Thursday, March 11, 2010

Parshat Vayakhel - פרשת ויקהל

וַיָּבֹאוּ הָאֲנָשִׁים, עַל-הַנָּשִׁים; כֹּל נְדִיב לֵב, הֵבִיאוּ חָח וָנֶזֶם וְטַבַּעַת וְכוּמָז כָּל-כְּלִי זָהָב, וְכָל-אִישׁ, אֲשֶׁר הֵנִיף תְּנוּפַת זָהָב לַיהוָה. וְכָל-אִישׁ אֲשֶׁר-נִמְצָא אִתּוֹ, תְּכֵלֶת וְאַרְגָּמָן וְתוֹלַעַת שָׁנִי וְשֵׁשׁ וְעִזִּים; וְעֹרֹת אֵילִם מְאָדָּמִים וְעֹרֹת תְּחָשִׁים, הֵבִיאוּ.כָּל-מֵרִים, תְּרוּמַת כֶּסֶף וּנְחֹשֶׁת, הֵבִיאוּ, אֵת תְּרוּמַת יְהוָה; וְכֹל אֲשֶׁר נִמְצָא אִתּוֹ עֲצֵי שִׁטִּים, לְכָל-מְלֶאכֶת הָעֲבֹדָה--הֵבִיאוּ. וְכָל-אִשָּׁה חַכְמַת-לֵב, בְּיָדֶיהָ טָווּ; וַיָּבִיאוּ מַטְוֶה, אֶת-הַתְּכֵלֶת וְאֶת-הָאַרְגָּמָן, אֶת-תּוֹלַעַת הַשָּׁנִי, וְאֶת-הַשֵּׁשׁ. וְכָל-הַנָּשִׁים אֲשֶׁר נָשָׂא לִבָּן אֹתָנָה, בְּחָכְמָה: טָווּ, אֶת-הָעִזִּים. וְהַנְּשִׂאִם הֵבִיאוּ אֵת אַבְנֵי הַשֹּׁהַם, וְאֵת אַבְנֵי הַמִּלֻּאִים: לָאֵפוֹד, וְלַחֹשֶׁן.

And the men came with/after the women, as many as were willing-hearted, and brought nose-rings, and ear-rings, and signet-rings, and girdles, all jewels of gold; and every man that brought an offering of gold to Hashem. And every man, with whom was found blue, and purple, and scarlet, and fine linen, and goats' hair, and rams' skins dyed red, and sealskins, brought them. Every one that did set apart an offering of silver and brass brought Hashem's offering; and every man, with whom was found acacia-wood for any work of the service, brought it. And every woman that was wise-hearted did spin with her hands, and brought that which she had spun, the blue, and the purple, the scarlet, and the fine linen. And all the women whose heart stirred them up in wisdom spun the goats' hair. And the princess brought the onyx stones, and the stones to be set, for the ephod, and for the breastplate.
(Exodus 35:22-27)

Much of the text in this week's parsha, Vayakhel, is identical to that found in found in the previous parshiot of Terumah, T'tzavah and Ki Tisa. Here again, we continue to read and learn of the construction of the Bet Hamikdash and the production of its furnishings.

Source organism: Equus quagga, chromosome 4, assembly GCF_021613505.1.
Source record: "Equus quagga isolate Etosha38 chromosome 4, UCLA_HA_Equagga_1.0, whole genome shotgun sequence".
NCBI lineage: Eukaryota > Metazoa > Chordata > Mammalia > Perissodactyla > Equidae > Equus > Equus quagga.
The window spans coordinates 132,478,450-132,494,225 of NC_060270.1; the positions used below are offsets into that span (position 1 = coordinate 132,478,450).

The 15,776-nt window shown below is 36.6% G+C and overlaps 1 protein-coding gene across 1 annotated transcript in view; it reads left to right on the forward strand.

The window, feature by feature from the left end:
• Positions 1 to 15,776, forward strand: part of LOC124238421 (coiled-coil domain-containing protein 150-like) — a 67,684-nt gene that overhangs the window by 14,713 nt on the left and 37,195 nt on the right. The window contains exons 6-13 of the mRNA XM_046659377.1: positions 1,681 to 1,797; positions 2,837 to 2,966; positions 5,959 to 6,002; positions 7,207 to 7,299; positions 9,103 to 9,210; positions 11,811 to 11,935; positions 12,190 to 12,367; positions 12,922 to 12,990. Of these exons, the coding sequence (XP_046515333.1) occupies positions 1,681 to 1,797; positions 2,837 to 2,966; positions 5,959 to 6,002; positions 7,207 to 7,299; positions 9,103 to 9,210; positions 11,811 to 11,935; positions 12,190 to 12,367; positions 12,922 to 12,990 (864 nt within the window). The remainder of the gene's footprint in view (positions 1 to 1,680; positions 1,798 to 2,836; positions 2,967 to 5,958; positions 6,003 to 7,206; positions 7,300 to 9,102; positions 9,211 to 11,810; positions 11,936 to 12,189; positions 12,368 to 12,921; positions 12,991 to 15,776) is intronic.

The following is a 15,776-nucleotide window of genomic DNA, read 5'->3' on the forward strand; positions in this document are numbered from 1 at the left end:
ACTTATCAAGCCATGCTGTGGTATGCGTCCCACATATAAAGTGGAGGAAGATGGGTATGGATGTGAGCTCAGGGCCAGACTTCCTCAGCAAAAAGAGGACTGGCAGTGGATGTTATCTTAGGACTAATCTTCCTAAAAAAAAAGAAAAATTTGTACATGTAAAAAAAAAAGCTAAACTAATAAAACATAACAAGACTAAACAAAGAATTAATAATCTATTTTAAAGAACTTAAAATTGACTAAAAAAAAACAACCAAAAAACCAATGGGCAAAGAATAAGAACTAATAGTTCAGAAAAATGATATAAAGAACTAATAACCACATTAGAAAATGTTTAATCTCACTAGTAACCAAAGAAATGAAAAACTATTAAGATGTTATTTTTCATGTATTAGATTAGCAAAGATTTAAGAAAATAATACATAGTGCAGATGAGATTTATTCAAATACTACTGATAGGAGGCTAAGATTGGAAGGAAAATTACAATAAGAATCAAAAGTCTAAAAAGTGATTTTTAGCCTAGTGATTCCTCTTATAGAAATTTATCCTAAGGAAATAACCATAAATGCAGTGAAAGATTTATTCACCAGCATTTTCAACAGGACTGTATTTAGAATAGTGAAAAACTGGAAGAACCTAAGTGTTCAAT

There is one intriguing episode I would like to concentrate on that we read at the very beginning of the second aliyah, which I have quoted in full above. In it, we read of how the Nesi'im, (the princes,) the Anashim (the men) and the Nashim (the women) all came to bring contributions to the temple.

Famously, the word V'haNesi'im (and the princes) is spelt here as והנשאם, which is missing two letters. Normally this word would be properly rendered as והנשיאים. Rashi cites Rav Nassan (Bamidbar Rabbah 12:16) who explains that the two yuds were dropped here by way of rebuke for the princes' "lazy" behaviour. This at first seems at odds with the text; the princes brought precious stones for the Kohen Gadol's beautiful Ephod and Choshen, but as Rashi explains, the princes were not expected to bring the most expensive or rare contributions to the Bet Hamikdash. Rashi explains that their intention was good and that they wanted to wait until the people had brought as much as they could afford, at which time they planned to step in and supply whatever it was that remained to be given. Their mistake was that they were expected to lead their people, not to wait to fill in the gaps.